Mark Hachman (Senior Editor, PC World)
In general, I treat the iPad as I would any other tablet: as an alternative to my ThinkPad that I turn to only in a pinch. For me, a tablet can serve as a great second screen--for covering a keynote, say, or for keeping open a reference document. But that's about it.
One big impediment to using the iPad productively is Apple's reluctance to enable real multitasking on the iPad; switching from app to app nearly useless. That's why I treat the iPad as a glorified netbook, switching from browser tab to browser tab to get things done. (I use Chrome, but to each his own.) So if I want to keep one tab open as an Outlook browser while reserving another for business chat, I can.
The other big impediment is that I can't deal with typing on a sheet of glass. Fortunately, there are plenty of great Bluetooth keyboard stands for the iPad that can alleviate that problem.
In other words, I do about about zero percent of my actual work on an iPad right now. I simply have too many alternatives.
Roman Loyola (Senior Editor, Macworld)
For me, it isn't a matter of whether I can do my job on the iPad, but whether I can do so efficiently. My work habits involve switching between apps constantly, a seamless thing to do on the Mac. Sure, you can switch between apps easily on an iPad, but it's not seamless, and all that shuffling tends to wear on me after a while.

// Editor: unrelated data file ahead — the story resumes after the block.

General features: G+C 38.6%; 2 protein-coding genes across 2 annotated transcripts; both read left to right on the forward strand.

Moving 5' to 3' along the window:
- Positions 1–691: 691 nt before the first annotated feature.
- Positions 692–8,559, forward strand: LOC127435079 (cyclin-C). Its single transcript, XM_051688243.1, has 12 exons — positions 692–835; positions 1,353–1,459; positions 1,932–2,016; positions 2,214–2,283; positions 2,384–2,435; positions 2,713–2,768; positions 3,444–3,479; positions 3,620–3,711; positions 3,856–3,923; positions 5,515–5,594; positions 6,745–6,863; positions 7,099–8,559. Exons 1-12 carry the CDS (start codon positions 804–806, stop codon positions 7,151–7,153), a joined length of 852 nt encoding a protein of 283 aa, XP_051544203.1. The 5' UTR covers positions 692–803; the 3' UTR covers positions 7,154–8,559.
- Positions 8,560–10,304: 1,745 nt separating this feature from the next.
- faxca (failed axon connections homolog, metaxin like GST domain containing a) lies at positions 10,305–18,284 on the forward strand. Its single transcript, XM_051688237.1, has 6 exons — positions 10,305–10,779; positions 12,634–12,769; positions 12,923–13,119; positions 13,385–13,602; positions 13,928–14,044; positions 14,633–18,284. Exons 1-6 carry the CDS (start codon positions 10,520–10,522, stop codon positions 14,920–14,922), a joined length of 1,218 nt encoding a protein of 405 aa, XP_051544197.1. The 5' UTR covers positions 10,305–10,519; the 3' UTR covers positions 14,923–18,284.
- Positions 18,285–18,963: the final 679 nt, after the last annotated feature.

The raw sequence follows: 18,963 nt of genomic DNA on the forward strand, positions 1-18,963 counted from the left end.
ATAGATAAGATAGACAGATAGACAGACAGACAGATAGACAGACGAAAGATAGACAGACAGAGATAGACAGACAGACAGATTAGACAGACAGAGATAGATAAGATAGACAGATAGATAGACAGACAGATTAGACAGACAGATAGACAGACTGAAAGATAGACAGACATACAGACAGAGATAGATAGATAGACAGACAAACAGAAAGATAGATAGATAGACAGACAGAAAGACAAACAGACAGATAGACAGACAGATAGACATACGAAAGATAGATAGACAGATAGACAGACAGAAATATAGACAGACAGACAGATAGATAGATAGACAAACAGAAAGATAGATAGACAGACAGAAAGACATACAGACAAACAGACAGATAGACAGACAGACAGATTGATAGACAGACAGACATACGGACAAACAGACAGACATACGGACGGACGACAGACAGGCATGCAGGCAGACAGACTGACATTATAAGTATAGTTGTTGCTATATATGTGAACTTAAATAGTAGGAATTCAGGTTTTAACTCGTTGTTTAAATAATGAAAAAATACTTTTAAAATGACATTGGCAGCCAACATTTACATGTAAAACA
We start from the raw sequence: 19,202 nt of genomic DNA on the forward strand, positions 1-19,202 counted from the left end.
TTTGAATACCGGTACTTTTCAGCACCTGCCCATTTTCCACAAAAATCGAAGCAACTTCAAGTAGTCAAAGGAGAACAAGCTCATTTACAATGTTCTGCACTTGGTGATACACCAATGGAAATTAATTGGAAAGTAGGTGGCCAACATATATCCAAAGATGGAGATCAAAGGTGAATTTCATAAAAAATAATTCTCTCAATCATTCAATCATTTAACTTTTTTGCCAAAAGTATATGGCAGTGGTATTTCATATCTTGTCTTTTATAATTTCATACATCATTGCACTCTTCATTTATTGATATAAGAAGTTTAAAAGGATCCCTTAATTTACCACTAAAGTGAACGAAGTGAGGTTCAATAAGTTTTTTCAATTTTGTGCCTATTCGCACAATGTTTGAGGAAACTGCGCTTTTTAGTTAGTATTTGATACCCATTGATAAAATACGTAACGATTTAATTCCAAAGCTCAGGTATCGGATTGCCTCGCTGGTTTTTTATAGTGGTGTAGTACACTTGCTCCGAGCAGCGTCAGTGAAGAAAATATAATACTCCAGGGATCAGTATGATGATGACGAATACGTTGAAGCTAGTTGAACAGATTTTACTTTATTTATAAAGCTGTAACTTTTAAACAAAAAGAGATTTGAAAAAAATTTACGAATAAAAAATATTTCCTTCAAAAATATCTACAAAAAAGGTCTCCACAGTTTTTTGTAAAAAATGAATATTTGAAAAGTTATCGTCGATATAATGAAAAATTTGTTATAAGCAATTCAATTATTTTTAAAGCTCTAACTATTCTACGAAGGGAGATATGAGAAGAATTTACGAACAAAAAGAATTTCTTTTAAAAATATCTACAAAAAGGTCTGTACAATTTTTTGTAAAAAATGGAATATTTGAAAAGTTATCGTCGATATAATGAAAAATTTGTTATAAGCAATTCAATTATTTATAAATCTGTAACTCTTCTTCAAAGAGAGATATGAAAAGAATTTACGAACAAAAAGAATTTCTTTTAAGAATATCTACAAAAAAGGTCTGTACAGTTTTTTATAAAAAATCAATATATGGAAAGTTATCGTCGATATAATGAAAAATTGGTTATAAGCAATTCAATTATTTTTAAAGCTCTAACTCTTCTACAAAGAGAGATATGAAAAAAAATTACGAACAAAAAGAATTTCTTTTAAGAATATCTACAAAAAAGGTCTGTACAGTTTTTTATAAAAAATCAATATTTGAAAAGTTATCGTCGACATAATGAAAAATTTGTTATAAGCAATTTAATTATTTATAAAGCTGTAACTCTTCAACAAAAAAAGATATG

So much of my work involves our CMS that I don't think I could do even 50 percent of my job on an iPad--as others have pointed out, our CMS simply isn't built for mobile devices. It's worse for me than for some other editors because, as Macworld's reviews editor, I not only have to edit reviews: I also have to maintain product records in our database. Doing that requires those same touch-unfriendly CMS tools. And to create and edit those product records, I need to do research on the Web, find product images, and transfer data such as URLs from the vendor's site to the CMS. They're all relatively simple tasks that I can finish quickly on a Mac. But I can't keep up my preferred pace on an iPad.
When I do use an iPad for work, it's all about communications: email and social media. I almost prefer doing work email on the iPad--I say "almost" because I use Microsoft Outlook's Web interface, and its non-standard UI is horrible on the iPad.
I could reassess my work habits and, instead of fitting the way I do things now to the iPad, start over from scratch and create a new iPad-based workflow. But, to be honest, who has the time? I don't think I'll be giving up my MacBook Pro any time soon.
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